If you can see that people are reading your blog, it’s a good one; if people are sharing it with their friends and discussing it, even better. Google’s looking for signs that the content on your blog is interesting and engaging, and will look at how people read your blog, how long they read it for, and what they do after reading it (following through to your site, sharing to friends, reacting on Twitter, etc.).

If your blog’s only getting occasional traffic, or people are briefly skimming it then navigating away, it’s a bad blog. You won’t see any benefits from Google because your blog doesn’t appear to add value to the user experience. Now bear in mind that when I say you have a bad blog, I don’t mean you aren’t writing well; I mean the blog you’ve written isn’t fulfilling its purpose (i.e. to bring in traffic). There are plenty of reasons why this might be the case:

  • Failure to Communicate: When you write a blog make sure people can see it! Be sure to announce it on any social platforms you use and for goodness’ sake put some effort into it: a tweet like “Here is our new blog have a read” isn’t going to interest anyone, is it?
  • Just Plain Boring: You might just be talking about something people aren’t interested in. Brainstorm some ideas; I discuss coming up with interesting article ideas in my “marketing like an unsigned band” blog to give you a head start.
  • Size is Everything: Fit your blog to the size of the idea – don’t stretch out a simple topic to 2,000 words just because you’ve heard long content is better. If you need to go into detail, do so, but if you can quickly and succinctly express yourself don’t feel the need to blather. It’s not about the word count, it’s about creating something interesting!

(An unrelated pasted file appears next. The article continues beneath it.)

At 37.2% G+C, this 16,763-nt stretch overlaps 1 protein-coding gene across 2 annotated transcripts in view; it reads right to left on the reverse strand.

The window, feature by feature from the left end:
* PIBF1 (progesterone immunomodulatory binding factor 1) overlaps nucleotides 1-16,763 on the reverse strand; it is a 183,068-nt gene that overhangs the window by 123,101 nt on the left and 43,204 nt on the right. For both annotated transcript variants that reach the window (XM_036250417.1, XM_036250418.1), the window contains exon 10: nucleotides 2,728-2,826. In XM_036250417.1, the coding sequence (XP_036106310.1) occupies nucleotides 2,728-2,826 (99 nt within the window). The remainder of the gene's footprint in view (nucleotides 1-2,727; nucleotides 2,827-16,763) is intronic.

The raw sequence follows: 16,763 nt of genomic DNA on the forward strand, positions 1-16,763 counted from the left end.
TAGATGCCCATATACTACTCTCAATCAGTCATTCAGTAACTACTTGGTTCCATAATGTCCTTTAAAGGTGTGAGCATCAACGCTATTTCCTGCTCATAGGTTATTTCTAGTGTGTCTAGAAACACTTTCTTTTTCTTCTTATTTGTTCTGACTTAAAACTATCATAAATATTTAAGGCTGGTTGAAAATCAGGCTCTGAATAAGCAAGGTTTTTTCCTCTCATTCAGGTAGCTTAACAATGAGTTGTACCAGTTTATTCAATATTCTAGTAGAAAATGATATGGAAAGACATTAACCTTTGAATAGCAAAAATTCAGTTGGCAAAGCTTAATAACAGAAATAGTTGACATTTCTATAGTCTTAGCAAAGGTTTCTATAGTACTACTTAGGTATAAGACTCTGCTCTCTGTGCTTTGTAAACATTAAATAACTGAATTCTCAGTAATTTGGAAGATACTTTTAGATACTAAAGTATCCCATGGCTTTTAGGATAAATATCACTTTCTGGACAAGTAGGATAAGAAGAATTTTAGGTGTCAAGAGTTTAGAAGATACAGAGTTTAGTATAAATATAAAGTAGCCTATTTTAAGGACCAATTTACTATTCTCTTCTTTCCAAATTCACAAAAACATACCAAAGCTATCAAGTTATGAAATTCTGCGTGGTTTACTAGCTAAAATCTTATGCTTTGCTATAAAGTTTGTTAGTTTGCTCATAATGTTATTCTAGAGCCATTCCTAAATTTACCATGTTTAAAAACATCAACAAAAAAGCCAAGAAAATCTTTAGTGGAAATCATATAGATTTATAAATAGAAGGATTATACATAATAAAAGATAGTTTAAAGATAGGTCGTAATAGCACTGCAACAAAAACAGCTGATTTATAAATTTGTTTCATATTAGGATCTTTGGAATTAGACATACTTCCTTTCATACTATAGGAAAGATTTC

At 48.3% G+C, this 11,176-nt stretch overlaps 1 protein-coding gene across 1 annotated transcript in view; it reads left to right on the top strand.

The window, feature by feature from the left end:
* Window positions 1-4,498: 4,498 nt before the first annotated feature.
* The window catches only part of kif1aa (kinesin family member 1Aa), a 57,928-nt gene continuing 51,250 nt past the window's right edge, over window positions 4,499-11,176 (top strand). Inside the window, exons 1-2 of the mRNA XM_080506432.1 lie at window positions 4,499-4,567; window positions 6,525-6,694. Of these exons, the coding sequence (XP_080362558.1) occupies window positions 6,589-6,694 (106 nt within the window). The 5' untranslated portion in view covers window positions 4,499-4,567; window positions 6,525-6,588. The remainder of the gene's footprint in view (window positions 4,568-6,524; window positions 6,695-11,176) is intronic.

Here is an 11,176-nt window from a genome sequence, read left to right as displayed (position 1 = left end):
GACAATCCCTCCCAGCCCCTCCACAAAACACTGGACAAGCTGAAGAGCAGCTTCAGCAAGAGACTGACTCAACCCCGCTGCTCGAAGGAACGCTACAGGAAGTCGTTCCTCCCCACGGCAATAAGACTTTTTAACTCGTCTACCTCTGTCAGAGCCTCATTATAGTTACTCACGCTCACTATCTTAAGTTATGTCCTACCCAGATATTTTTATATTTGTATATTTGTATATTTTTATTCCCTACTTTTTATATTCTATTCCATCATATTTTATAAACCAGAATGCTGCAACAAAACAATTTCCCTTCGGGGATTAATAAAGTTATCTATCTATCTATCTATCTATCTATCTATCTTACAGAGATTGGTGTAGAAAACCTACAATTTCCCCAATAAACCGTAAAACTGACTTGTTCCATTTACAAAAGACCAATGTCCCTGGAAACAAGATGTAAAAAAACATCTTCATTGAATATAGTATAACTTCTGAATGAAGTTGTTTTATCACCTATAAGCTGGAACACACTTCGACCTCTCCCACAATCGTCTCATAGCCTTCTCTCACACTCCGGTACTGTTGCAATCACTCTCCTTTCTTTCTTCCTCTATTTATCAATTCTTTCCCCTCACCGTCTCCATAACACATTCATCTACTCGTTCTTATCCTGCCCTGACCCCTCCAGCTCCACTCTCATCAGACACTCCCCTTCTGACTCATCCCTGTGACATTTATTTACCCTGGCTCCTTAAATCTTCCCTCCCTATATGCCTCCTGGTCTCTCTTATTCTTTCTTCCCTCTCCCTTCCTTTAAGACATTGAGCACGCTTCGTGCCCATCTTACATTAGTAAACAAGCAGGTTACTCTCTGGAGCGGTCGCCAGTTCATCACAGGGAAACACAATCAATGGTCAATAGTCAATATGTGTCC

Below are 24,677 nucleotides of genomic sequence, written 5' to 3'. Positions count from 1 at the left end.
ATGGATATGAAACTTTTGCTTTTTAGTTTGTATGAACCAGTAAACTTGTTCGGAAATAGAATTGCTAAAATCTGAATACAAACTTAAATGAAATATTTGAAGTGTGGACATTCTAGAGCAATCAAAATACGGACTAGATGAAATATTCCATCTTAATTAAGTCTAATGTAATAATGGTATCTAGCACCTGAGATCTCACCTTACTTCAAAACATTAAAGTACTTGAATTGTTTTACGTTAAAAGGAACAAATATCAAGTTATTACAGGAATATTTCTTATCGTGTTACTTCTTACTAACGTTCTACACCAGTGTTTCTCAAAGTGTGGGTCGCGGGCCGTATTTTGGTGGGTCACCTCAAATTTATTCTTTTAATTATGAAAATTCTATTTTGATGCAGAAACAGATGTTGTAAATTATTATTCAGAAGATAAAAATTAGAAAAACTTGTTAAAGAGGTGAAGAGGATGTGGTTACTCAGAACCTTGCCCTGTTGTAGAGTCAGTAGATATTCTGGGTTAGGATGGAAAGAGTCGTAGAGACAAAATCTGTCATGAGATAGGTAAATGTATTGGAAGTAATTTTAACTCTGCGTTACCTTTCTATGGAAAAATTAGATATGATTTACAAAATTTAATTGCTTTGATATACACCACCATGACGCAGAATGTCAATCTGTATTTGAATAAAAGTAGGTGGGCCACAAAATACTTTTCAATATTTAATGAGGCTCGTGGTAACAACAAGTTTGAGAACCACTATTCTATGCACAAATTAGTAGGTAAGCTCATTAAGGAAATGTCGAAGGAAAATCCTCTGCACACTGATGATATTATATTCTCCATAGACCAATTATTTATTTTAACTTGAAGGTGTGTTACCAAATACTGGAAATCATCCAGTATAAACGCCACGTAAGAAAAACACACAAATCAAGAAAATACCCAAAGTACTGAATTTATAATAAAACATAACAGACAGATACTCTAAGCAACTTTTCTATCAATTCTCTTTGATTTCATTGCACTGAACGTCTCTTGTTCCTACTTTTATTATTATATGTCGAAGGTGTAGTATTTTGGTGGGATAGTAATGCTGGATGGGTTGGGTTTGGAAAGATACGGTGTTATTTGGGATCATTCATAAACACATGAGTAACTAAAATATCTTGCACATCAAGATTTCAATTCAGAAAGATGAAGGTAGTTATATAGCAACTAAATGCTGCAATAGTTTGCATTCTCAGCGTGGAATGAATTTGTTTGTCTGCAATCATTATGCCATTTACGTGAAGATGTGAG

• Plain Title: Packaging is important, and it’s vital that your article title hooks people in. Check out the Sharethrough Headline Analyser tool for some pointers on refining your title (bear in mind that it’s a simple tool – go with your gut if you’re not sure).

Most importantly, it takes time to build up a quality blog section, and the key to this is consistency. If you’re regularly uploading thoughtful, interesting content, you’ll gradually begin to bring in more and more traffic. Don’t expect a blog to revolutionise your business in just a few weeks – give it time, and keep working on it.

Reaping the Benefits of Blogging

The big takeaway from this article is that blogs can be extremely beneficial for your website. However, you have to commit to them in order to gain these benefits, and it takes a real investment of time and effort to produce a decent blog. A blog is not something you have to have – if you don’t think it’s worth the effort, just don’t bother with it. A half-baked blog isn’t better than nothing; it is nothing, and it won’t bring you any benefits at all.

If you are going to blog, do it right; do your research, choose interesting topics, write useful and engaging articles and make sure you put them where people can see them. Always put the reader first, ask yourself what value you’re providing them with and be honest, would you want to read it yourself?

Want a compelling blog but don’t have the time? I can help; just get in touch.